Here Be Dragons
Wednesday, March 14, 2007
He is sly, this rebel cartographer. He makes maps that look like quilts, masks, feathers, acid trips. You can find America in these maps -- you can probably find your house in these maps -- if you can find the maps at all, since their creator has posted them to an online underground.
Nikolas Schiller, 26, is the god of this alternative reality. Making maps at a frenzied pace of one every two days for the past 1,000 days, he has done everything he could to keep himself off the map of the World Wide Web.
This is brazen defiance of the Hear Me! ethos of the blogger age, for which he probably will be punished and sentenced to fame. He's a shadow blogger who didn't want you to read his, thank you very much. He pulled the electronic blinds on his Web site: He blocked Google and the other search engines. When one of his creations made it onto the Drudge Report -- 42,000 hits in no time, baby! -- nobody could figure out who was this masked mapmaker.
So here the cyber cipher is now, on the roof of his group rowhouse off U Street NW, conducting another experiment in extreme geography. He recently used discarded chimney bricks to write a message: "No war."
Nothing like making a bold statement that no one will receive except the pigeons and the spy satellites.
Catlike, he hops down a shaky ladder to a third-story balcony on the way to his bedroom. In the hall he passes another one of his statements, this one more artistic, framed on the wall. It's an aerial photographic view of Schiller's neighborhood -- and sure enough, there, roughly the size of a fingernail, is the roof of his rowhouse. But something strange has been done to the geography.
Schiller barely pauses on the way to his computer, which he fires up to reveal hundreds of his map creations. They are places you know -- the Mall, Adams Morgan, Georgetown, plus other U.S. cities and war-torn ones abroad. But the streetscapes -- photographed from above at a resolution fine enough to just make out cars and people -- have been warped and woven into kaleidoscopic mosaics, arabesques, spheres.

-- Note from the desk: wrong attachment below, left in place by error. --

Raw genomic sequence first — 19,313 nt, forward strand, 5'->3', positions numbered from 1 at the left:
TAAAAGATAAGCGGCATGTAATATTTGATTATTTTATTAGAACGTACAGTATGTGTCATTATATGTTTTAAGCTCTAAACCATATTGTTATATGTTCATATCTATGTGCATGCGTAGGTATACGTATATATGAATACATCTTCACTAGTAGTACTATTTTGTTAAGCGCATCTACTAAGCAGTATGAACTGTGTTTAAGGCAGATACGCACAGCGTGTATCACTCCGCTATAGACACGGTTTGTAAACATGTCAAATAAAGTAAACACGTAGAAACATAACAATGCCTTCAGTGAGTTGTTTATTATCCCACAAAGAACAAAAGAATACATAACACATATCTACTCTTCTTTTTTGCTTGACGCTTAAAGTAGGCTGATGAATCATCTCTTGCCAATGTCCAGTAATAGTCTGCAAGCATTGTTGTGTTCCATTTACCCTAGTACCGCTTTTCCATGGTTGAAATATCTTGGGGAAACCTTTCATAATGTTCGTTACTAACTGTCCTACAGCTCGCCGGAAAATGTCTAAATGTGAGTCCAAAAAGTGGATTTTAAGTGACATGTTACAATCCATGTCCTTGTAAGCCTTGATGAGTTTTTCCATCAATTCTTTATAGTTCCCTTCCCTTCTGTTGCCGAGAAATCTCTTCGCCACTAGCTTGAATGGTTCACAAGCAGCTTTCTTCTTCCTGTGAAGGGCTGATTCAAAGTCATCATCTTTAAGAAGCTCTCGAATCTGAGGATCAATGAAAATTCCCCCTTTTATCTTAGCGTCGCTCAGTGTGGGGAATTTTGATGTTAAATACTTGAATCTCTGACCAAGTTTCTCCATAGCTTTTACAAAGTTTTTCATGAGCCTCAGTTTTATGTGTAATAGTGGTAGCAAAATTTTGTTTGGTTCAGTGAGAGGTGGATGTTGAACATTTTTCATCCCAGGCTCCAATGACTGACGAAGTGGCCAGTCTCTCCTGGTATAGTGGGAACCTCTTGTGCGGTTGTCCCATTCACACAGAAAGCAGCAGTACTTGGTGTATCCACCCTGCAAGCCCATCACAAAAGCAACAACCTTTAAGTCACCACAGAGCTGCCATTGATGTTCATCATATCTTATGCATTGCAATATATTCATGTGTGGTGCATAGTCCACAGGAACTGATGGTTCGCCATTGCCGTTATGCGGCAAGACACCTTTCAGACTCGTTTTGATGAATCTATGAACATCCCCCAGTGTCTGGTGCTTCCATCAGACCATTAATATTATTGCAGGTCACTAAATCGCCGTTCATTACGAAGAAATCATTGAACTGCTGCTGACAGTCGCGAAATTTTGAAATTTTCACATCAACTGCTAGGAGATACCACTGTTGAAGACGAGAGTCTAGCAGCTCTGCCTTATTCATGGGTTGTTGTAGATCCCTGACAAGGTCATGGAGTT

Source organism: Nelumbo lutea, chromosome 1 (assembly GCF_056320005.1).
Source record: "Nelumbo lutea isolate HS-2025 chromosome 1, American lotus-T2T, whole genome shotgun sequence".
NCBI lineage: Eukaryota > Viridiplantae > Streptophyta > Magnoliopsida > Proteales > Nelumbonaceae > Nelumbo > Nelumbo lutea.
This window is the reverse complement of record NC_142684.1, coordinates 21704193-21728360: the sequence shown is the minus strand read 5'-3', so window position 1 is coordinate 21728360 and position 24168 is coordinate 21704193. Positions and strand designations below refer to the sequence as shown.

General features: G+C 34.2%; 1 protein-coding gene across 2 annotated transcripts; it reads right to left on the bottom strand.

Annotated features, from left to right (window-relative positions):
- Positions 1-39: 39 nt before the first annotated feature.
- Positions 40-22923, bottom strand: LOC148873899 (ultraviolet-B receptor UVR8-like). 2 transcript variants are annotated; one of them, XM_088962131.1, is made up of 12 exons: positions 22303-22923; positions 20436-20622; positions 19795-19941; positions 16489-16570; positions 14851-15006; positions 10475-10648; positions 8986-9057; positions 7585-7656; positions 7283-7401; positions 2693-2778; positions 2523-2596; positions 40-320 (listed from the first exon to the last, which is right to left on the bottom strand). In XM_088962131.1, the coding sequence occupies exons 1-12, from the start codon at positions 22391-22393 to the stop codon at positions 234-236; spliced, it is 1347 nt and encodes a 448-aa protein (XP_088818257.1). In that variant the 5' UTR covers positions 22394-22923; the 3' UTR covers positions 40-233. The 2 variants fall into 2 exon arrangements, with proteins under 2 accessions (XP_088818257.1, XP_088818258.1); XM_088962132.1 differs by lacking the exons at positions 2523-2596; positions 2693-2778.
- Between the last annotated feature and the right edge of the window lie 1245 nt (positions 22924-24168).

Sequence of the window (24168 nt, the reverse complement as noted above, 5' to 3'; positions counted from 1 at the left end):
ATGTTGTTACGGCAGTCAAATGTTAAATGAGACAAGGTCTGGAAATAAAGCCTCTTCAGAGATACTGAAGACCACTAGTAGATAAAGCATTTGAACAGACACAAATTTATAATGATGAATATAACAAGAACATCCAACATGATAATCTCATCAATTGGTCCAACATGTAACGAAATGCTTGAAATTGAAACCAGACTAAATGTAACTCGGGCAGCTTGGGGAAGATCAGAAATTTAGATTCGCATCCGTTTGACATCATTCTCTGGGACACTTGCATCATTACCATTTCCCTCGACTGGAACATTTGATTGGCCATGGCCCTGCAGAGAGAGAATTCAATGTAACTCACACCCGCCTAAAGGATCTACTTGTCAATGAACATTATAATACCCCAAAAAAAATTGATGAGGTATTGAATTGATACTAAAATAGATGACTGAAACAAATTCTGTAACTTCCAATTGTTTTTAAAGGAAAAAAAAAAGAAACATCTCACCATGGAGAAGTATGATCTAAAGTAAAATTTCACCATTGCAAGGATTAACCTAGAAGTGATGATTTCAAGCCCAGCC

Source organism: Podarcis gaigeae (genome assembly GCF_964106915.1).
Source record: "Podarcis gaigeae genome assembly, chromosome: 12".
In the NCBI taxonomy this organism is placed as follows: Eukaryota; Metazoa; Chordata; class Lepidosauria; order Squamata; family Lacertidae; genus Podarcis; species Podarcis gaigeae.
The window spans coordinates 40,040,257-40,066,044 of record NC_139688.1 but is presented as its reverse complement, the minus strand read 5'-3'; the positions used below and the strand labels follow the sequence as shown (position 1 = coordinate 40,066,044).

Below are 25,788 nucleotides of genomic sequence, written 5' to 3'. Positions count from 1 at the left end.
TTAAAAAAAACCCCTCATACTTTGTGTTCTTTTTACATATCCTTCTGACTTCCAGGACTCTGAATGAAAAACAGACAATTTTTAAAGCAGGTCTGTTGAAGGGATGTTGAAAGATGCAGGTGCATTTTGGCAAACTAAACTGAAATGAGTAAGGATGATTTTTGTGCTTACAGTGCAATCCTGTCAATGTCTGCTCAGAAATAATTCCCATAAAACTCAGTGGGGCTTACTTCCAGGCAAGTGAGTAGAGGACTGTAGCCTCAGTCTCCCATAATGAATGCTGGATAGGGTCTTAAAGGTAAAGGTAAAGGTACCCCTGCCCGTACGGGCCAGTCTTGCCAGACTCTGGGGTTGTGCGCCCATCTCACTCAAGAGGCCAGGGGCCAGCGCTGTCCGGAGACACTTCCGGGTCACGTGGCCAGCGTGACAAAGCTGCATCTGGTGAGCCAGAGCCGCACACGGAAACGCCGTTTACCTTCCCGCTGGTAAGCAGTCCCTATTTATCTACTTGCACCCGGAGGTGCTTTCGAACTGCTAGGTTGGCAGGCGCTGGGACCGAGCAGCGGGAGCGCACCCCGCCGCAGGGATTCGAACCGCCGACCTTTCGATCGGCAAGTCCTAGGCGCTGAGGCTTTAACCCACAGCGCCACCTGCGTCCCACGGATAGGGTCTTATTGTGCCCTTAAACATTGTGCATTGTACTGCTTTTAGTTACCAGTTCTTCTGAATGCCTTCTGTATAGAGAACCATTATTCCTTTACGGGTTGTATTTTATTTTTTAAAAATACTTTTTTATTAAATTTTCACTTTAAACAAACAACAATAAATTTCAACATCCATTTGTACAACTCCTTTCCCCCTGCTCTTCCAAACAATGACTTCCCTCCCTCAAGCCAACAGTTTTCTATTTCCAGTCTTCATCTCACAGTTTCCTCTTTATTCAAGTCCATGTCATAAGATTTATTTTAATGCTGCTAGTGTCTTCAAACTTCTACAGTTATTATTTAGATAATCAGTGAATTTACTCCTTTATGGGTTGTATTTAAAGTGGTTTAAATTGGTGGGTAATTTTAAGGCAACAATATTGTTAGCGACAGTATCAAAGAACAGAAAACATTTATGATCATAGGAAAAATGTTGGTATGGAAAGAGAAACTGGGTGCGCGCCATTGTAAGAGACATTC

So Big Brother really is watching -- and Schiller remixes this surveilled reality to render geography as politically pointed art. The results have stunned his former geography professors and amazed the federal cartographers who commissioned the original aerial pictures for more mundane purposes, such as aiding developers who are gentrifying neighborhoods, such as, um -- U Street!
"To change the world, start with the maps," says Schiller, who is co-chairman of the Statehood Green Party in Washington. "As insignificant as my art may be, it's still an extension of my feeling that each of us has the capacity to change things."
His map quest is for more than just art, let alone directions from here to there. In a way, it's a pixelated riff that hyperlinks to ancient times, when maps implied a worldview -- flat or round? -- and cartography was existential.
Since Google Earth appeared a few years ago -- and countless office hours were wasted as people mouse-clicked to their own back yards ("Lookee, there's the deck!") -- the starting point of Schiller's creations has been familiar. But he doesn't use Google. He goes to the source, the bird's-eye rendering of America placed in the public domain by the U.S. Geological Survey.